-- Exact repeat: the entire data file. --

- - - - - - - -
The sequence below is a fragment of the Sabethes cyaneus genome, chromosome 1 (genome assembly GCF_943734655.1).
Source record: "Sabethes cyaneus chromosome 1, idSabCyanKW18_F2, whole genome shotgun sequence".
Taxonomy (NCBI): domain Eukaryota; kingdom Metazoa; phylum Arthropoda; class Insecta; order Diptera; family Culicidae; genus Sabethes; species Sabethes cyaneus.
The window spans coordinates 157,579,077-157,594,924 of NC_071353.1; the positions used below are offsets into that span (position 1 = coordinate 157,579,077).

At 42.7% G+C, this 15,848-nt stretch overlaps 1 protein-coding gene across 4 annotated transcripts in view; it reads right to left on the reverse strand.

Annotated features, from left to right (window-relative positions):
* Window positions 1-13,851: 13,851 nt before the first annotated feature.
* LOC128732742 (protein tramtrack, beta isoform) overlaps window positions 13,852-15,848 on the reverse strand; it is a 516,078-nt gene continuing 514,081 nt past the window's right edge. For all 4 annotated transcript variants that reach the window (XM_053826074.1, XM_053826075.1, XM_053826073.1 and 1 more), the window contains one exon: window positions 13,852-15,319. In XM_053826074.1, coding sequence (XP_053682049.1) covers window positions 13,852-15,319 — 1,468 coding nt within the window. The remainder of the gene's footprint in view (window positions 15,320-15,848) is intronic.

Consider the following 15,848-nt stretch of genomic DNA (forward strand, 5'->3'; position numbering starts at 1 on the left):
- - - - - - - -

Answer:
The sequence below is a fragment of the Sabethes cyaneus genome, chromosome 1 (genome assembly GCF_943734655.1).
Source record: "Sabethes cyaneus chromosome 1, idSabCyanKW18_F2, whole genome shotgun sequence".
Taxonomy (NCBI): domain Eukaryota; kingdom Metazoa; phylum Arthropoda; class Insecta; order Diptera; family Culicidae; genus Sabethes; species Sabethes cyaneus.
The window spans coordinates 157,579,077-157,594,924 of NC_071353.1; the positions used below are offsets into that span (position 1 = coordinate 157,579,077).

At 42.7% G+C, this 15,848-nt stretch overlaps 1 protein-coding gene across 4 annotated transcripts in view; it reads right to left on the reverse strand.

Annotated features, from left to right (window-relative positions):
* Window positions 1-13,851: 13,851 nt before the first annotated feature.
* LOC128732742 (protein tramtrack, beta isoform) overlaps window positions 13,852-15,848 on the reverse strand; it is a 516,078-nt gene continuing 514,081 nt past the window's right edge. For all 4 annotated transcript variants that reach the window (XM_053826074.1, XM_053826075.1, XM_053826073.1 and 1 more), the window contains one exon: window positions 13,852-15,319. In XM_053826074.1, coding sequence (XP_053682049.1) covers window positions 13,852-15,319 — 1,468 coding nt within the window. The remainder of the gene's footprint in view (window positions 15,320-15,848) is intronic.

Consider the following 15,848-nt stretch of genomic DNA (forward strand, 5'->3'; position numbering starts at 1 on the left):